In the last decade the approach to treat cardiac arrest has undergone substantial changes with the introduction of mild therapeutic hypothermia. Mild therapeutic hypothermia after cardiac arrest is well known to be associated with favourable outcome and is considered standard treatment [2–4]. Intraosseous access (IO) found its way into the resuscitation guidelines as a substitute to venous access . Strong evidence supports the use of IO in situations when vascular access might be difficult [6, 7]. Early defibrillation is the standard treatment for shockable rhythms in patients in cardiac arrest. Therefore, knowing how to use the defibrillator is essential for each physician [8, 9]. Currently there is no firm evidence that supports the use of pocket guides in resuscitation, although some providers encourage using them .
The present study was part of a larger project evaluating OOHEP in Austria concerning the knowledge about ERC guidelines and how it was implemented in their clinical practice. From that study, we recently published that a higher level of ALS-knowledge was retained if they had participated in an ERC-ALS provider course since 2005 .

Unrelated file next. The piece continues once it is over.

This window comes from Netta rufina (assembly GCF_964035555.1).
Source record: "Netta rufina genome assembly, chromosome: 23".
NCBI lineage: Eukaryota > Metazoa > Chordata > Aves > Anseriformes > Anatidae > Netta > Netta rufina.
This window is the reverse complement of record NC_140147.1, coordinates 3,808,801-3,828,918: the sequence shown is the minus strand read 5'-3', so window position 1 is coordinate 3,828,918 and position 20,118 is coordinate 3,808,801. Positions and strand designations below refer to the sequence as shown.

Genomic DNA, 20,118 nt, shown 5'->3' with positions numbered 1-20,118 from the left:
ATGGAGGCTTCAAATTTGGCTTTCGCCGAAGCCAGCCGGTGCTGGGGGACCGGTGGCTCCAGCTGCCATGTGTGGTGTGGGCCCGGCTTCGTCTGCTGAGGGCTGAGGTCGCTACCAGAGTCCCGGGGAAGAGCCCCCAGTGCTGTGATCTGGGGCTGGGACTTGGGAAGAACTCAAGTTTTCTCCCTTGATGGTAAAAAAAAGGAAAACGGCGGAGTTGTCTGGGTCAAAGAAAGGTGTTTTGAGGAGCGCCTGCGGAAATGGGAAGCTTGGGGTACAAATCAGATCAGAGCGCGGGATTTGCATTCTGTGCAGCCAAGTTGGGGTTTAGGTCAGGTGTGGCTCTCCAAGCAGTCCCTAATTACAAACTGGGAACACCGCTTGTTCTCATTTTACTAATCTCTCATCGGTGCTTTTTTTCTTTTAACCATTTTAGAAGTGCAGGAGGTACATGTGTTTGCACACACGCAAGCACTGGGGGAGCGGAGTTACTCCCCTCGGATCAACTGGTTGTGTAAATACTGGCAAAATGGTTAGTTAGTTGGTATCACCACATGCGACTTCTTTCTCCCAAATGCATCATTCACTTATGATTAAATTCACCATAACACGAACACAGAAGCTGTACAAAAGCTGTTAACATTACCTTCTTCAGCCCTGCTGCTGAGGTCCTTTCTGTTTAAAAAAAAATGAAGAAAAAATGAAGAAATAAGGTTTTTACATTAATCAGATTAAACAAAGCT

The aim of the present study was to analyse different reported clinical out-of-hospital emergency medicine skills and knowledge, recommended by the ERC guidelines, and to compare between OOHEP who have taken their recertification and are working regulary and those who are licensed but are currently not or only occasionally working as OOHEP.
Material and methods
After approval from the Ethics Committee of the Medical University of Vienna (EK Nr: 806/2009) and with written informed consent, the participants of mandatory OOHEP refresher courses were invited to answer a questionnaire including open and multiple choice questions (MCQ) at the beginning of each course over a period of nine months. The results of the questionnaire were correlated first to the OOHEP’s clinical practice and second we checked if the answers were in accordance with the ERC-ALS guidelines. Further, we evaluated if OOHEP who are employed by an ambulance service apply different clinical skills and knowledge compared to OOHEP who are licensed but not currently or only occasionally working as OOHEP (hereinafter the two groups shall be referred to as working vs. inactive OOHEP).
“Working OOHEP” were defined through the following question: “Do you operate as an out-of-hospital emergency physician on a regular basis?”
Four questions assessed the participants’ clinical practice, evaluating knowledge and implementation of the ERC-ALS guidelines. The four questions were:
“Do you initiate mild therapeutic hypothermia after a successful resuscitation?”